Military Law is the term used to designate the body of statutes, rules, and regulations governing the armed forces of the United States.
It defines the rights, duties and obligations of military personnel and their families, veterans, civilian employees, contractors and those who work or live on military installations.
Aaron Barrick has more than 15 years of experience as an advocate, litigator, and general counsel of private, public and government entities. He has advised and assisted thousands of individuals, executives, public leaders and senior military commanders in the resolution of complex problems in military law.
Colonel Barrick is also a senior military leader in the country, serving as the State Judge Advocate for Colorado, and a legal liaison to Active Duty Commands. Colonel Barrick served as a Special Assistant U.S. Attorney and Judge Advocate on active duty in the Air Force from 1991-1996. He acted as a criminal prosecutor and defense counsel in high-profile courts-martial in the U.S. and throughout S.E. Asia and the Pacific Rim. He was also selected to defend the U.S. against land-use reclamations, toxic tort claims, federal tort claims, wrongful death claims and employment disputes. Upon separation from active duty, Colonel Barrick served as a reservist in the United States Air Force rising to the status of State Judge Advocate for Colorado. In this capacity, he acts as the senior legal advisor to The Adjutant General and other general officers in the state, with authority over all judge advocates in the Colorado National Guard. He is an honorably discharged veteran (active duty), a graduate of Air War College and a former member of the “Battle Staff” for homeland terrorist threats in Colorado. He maintains a Top Secret security clearance.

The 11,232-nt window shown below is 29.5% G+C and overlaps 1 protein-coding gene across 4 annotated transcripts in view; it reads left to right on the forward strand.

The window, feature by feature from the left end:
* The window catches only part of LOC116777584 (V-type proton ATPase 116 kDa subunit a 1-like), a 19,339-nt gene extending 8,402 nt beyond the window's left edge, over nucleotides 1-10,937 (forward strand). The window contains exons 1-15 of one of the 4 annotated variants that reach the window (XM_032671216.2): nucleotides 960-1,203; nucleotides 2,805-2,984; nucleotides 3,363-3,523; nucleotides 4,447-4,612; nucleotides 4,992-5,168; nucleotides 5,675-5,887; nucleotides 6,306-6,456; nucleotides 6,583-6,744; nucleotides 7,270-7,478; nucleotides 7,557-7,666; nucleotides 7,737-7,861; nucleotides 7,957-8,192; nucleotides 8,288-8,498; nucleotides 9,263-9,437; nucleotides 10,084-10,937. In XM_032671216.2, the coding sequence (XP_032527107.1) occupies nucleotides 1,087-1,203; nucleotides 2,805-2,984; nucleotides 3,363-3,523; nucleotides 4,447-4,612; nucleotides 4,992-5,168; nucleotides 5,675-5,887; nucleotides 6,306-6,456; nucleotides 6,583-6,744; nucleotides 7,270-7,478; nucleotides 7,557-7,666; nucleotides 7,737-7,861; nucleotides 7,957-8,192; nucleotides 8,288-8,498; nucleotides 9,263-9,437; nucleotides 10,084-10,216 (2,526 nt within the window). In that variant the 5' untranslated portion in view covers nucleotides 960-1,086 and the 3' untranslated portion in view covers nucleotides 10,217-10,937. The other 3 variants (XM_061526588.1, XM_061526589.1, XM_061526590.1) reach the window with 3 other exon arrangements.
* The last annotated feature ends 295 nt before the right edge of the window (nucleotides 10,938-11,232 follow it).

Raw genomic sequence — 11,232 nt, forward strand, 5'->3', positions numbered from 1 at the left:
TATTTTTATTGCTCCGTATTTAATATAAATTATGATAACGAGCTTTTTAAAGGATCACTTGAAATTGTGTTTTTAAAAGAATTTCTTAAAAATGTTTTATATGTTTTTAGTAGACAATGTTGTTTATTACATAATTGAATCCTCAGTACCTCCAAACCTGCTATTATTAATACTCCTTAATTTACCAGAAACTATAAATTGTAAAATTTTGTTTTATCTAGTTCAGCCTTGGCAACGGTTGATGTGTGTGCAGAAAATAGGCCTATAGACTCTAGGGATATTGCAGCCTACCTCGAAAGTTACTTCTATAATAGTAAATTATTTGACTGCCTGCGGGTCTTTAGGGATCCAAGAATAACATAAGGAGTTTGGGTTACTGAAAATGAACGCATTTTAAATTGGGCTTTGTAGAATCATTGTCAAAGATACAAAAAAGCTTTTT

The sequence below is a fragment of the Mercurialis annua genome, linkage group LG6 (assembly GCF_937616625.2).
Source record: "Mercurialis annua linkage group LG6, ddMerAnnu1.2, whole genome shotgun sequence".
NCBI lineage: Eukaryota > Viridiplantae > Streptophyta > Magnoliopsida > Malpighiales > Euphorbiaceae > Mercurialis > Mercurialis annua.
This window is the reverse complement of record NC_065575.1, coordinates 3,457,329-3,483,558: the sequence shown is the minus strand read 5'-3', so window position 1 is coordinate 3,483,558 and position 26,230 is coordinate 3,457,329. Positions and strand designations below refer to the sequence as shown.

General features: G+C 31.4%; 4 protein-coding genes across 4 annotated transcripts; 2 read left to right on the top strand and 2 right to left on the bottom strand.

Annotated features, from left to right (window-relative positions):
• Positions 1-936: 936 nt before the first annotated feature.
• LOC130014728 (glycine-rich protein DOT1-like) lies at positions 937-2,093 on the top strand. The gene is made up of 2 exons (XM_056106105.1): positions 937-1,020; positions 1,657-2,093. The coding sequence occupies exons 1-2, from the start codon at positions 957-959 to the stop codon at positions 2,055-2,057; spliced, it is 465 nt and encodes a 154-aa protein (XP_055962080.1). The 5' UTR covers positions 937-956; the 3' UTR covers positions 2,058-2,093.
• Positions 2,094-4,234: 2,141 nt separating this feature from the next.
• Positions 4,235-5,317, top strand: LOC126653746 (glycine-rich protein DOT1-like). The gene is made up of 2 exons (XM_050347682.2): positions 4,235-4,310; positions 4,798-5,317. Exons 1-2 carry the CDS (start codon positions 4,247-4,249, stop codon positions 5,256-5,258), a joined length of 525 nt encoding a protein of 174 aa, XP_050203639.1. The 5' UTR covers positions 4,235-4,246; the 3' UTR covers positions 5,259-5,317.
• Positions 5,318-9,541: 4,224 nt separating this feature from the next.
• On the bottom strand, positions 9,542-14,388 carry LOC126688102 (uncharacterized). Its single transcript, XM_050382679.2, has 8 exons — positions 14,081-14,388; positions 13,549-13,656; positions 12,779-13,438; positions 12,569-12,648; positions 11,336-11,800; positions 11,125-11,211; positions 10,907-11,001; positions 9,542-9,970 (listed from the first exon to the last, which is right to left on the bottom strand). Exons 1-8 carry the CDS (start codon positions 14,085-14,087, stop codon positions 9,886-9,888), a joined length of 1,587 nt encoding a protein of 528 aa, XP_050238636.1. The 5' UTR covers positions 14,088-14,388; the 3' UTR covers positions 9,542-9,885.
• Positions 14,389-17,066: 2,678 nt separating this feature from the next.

Colonel Barrick understands Military Law and is available to assist military personnel and their families, veterans, civilian employees, contractors, companies and employers, in the following areas of practice:
- Adverse Actions
- Administrative Discharges and Demotions
- Article 15 Proceedings
- Civilian Employee and Discipline
- Civilian Employment and Re-employment
- Conscientious Objectors
- Correction of Military Records
- Court Martial Proceedings
- Divorce, Custody and Dependent Care
- Duty Status Matters
- Feres Doctrine
- Fraud, Waste and Abuse
- Inspector General
- Lantenberg Amendment
- Liability of Members
- Line of Duty Determinations
- Medical Matters
- Paternity Claims
- Security Clearance Law and Appeals
- Selective Retention
- Servicemen’s Civil Relief Act
- Survivor Benefit Plan (SBP) Protection
- Uniform Services Employment and Re-employment Act
- Veterans’ Benefits
- Wills, Living Wills and Powers of Attorney
Divorce, custody or dependent care when one party is in the military often creates unique issues. Marc Patoile and our team of family law attorneys and paralegals are skilled in resolving these military matters in dissolution of marriage or paternity cases. From jurisdictional issues, removal of children to other states, custody and parenting time issues when a military service member is deployed, to child support and maintenance calculations, military divorces can have issues which differ from other divorces.
And for military members or spouses of military members, either active or retired, military retirement benefits often represent the most valuable asset in the marital estate. Division of military pensions often presents challenges for those unskilled in this area of the law due to unique rules that govern military retirement pay and the applicable federal laws and procedures, and jurisdictional issues. Identifying the appropriate methods of division for a servicemember’s pension is essential and we have the skills to deal with the division of this unique asset. We also ensure that a retiree’s ability to thwart pension division by election of disability benefits doesn’t result in a reduction of the marital share of benefits.
Understanding the cost, benefits and implementation of the Survivor Benefit Plan, the survivor annuity in the event the service member predeceases the former spouse, is also critical. Divorcing parties need to become aware of the deadlines for application, selection of the base amount, and a clear decision be made on how the costs of the premiums will be addressed.